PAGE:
When Ross Hall started to think about his will over 15 years ago, he had an epiphany. "Suddenly I was absolutely sure that I didn't want to be cremated or buried in a simple brown box. My life has just been too special," the 64-year-old New Zealander says.
Thus was born the idea for Dying Art.
His company manufactures individual, often colourful coffins that represent the preferences and passions of the person within.
From dolphin lovers to space nerds and amateur divers, Hall and his team can put just about anything on a coffin – which has made saying goodbye easier for thousands of relatives and friends.
"The message behind it is: Let it be a celebration of life rather than the mourning of death," he tells dpa.
Hall's voice is soft, and he takes care to speak respectfully about the dead. He won't talk about some of his customers who had demanded absolute discretion.
Among the more extravagant requests were a coffin made of oversized Lego bricks, a yacht casket, a fire engine – and a cream-filled doughnut.
"Before his death, this gentleman had specifically asked to be buried in a casket in the shape of a cream doughnut, as he had a real passion for them. He was a true connoisseur," says Hall.
Building the yacht was difficult, Hall explains, because the mast and keel had to be easily disassembled after the funeral service.
However, many New Zealanders prefer to be cremated, he says, which is why Dying Art also offers urns modelled after the cremated coffins.
In the case of the Lego coffin, for example, the urn was a simple red Lego brick.
Hall's main job is leading a design company called Big Ideas, which has helped with the design of Team New Zealand's boat for the America’s Cup.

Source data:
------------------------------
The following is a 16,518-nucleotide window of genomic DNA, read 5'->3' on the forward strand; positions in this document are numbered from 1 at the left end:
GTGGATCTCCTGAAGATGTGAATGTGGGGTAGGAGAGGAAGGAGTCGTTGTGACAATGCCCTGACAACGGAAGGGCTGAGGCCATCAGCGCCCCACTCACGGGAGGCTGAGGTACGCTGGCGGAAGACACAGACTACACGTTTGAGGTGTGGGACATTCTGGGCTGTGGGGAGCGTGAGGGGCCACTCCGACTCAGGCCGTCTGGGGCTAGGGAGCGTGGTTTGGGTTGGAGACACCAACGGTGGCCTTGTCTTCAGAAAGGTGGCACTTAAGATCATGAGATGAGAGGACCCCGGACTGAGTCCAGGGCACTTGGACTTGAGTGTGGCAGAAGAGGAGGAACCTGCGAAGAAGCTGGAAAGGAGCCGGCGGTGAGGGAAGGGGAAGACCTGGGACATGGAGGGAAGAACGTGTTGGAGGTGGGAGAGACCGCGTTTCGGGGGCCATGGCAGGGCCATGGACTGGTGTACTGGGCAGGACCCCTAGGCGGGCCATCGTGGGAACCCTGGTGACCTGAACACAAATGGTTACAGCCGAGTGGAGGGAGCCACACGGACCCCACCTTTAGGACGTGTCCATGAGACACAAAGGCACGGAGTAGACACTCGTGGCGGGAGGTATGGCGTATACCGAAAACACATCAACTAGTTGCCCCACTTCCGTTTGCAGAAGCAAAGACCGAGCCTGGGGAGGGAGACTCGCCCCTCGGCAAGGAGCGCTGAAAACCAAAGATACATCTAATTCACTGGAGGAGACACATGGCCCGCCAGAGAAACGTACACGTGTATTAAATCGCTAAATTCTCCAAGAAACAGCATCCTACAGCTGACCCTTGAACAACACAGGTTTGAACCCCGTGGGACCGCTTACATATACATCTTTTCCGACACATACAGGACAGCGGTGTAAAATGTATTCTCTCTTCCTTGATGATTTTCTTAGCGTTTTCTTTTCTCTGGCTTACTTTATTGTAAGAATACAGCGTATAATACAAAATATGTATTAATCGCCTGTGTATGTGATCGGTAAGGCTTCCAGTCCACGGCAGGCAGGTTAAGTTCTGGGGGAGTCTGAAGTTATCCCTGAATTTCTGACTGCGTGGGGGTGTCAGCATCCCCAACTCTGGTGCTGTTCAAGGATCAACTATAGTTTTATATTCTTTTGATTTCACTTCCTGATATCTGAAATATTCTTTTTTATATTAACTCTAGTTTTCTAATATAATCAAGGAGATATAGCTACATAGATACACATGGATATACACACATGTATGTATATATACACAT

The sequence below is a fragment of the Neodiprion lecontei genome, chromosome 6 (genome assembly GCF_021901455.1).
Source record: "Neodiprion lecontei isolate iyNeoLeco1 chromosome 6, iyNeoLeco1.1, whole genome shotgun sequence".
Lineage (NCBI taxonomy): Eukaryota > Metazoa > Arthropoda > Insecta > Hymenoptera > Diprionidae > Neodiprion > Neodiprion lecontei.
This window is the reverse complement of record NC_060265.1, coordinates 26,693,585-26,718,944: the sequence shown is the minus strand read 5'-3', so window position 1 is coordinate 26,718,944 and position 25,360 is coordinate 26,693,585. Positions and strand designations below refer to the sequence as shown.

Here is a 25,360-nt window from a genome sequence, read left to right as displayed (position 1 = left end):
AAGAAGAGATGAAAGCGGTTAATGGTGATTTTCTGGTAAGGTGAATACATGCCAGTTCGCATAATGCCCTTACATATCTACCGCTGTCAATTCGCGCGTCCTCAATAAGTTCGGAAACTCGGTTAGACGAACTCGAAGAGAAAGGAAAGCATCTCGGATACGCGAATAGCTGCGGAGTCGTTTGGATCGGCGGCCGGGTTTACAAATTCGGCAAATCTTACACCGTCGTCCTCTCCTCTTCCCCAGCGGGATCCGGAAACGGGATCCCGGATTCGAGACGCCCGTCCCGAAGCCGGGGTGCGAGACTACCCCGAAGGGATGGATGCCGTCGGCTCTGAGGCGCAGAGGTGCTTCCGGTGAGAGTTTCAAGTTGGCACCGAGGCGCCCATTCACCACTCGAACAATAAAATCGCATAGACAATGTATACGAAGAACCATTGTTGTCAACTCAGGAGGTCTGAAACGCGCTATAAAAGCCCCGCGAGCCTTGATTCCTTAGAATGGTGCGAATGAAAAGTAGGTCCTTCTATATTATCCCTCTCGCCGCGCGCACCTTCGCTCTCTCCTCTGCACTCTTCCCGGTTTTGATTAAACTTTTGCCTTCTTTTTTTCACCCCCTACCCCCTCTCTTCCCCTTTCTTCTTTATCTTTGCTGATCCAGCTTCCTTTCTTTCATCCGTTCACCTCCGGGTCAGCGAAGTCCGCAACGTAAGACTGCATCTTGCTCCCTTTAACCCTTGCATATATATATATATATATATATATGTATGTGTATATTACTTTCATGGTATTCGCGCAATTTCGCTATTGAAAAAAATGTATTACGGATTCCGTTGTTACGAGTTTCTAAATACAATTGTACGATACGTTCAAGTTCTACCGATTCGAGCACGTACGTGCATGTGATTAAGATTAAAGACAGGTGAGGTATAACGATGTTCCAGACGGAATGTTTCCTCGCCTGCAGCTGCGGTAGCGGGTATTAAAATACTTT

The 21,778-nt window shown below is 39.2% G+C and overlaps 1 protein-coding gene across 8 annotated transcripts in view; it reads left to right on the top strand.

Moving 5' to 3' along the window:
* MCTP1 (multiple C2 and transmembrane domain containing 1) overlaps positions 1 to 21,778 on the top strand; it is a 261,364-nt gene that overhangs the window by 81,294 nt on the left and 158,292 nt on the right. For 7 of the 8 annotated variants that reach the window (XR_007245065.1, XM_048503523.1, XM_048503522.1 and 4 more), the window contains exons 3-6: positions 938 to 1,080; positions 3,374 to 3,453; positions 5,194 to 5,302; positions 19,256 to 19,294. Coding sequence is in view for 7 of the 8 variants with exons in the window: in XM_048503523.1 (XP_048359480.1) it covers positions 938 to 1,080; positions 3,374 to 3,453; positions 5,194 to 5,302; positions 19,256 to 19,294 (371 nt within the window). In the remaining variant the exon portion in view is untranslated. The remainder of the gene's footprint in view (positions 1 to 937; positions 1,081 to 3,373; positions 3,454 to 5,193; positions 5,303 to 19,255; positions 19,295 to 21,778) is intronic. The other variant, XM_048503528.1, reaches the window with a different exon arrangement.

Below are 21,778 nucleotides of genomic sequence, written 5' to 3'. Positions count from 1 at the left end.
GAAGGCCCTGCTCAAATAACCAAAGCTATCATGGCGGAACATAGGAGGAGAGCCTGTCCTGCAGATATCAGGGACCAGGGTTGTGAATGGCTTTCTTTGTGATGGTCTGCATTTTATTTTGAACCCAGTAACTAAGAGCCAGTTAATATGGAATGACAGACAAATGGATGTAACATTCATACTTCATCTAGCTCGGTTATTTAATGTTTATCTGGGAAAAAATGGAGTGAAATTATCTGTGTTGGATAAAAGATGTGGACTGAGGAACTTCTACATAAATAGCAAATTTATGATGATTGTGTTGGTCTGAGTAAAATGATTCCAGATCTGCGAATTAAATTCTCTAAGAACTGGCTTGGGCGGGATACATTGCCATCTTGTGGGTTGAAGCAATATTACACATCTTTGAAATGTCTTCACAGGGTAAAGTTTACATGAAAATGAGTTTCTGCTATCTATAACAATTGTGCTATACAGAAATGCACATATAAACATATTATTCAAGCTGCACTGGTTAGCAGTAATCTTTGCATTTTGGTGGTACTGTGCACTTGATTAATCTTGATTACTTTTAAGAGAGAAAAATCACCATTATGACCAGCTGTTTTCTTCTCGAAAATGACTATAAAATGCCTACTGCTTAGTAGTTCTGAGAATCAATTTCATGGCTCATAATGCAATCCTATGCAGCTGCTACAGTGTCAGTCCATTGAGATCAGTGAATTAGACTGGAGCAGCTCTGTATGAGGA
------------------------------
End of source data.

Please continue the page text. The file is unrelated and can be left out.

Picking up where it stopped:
Making personalised coffins is more of a personal passion and was born from the desire to help mourners say goodbye. "This is why we try to offer our caskets as cheap as possible," he explains.
And Hall's idea has met with wide appeal – as shown by the many emotional letters and pictures of the funeral service his customers have sent him. "I get the most amazing letters. People are writing how much easier the casket had made the day for them."
"It was a very beautiful casket and reflected this woman's life and personality perfectly," one customer is quoted as saying on the Dying Arts website.
However, things didn't go smoothly in the beginning. Most funeral directors had looked puzzled when he first presented them with his idea of Dying Art.
"In the first year we only sold one or two caskets," Hall remembers.
But mourning culture in New Zealand has undergone a radical change over the past five years, he says.
"Now we sell around 150 to 200 pieces per year – and 50% are now specifically designed and not even from our existing range."
Flower patterns are extremely popular, Hall explains, particularly sunflowers and climbing roses. But customers can also choose from a wide range of animals, such as dogs, cats, butterflies, native birds or tigers, or from a selection of hobby-themed designs, like pianos, motorcycles and golf courses.
No matter how extravagant the choice,"so far we were able to complete everyone's dreams", Hall says.
The fire engine casket for a former superintendent of the fire department even had wheels so it could be wheeled to the funeral instead of being carried.
Dying Art has become a personal mission for Hall. "I love that I can help mourning people and do my little contribution," he says.
But the daily confrontation with death has also changed him personally. "Every day I wake up and try to make the absolute most of it," Hall says. "Life has become so precious, but also so fragile. When it's over, it's done." – dpa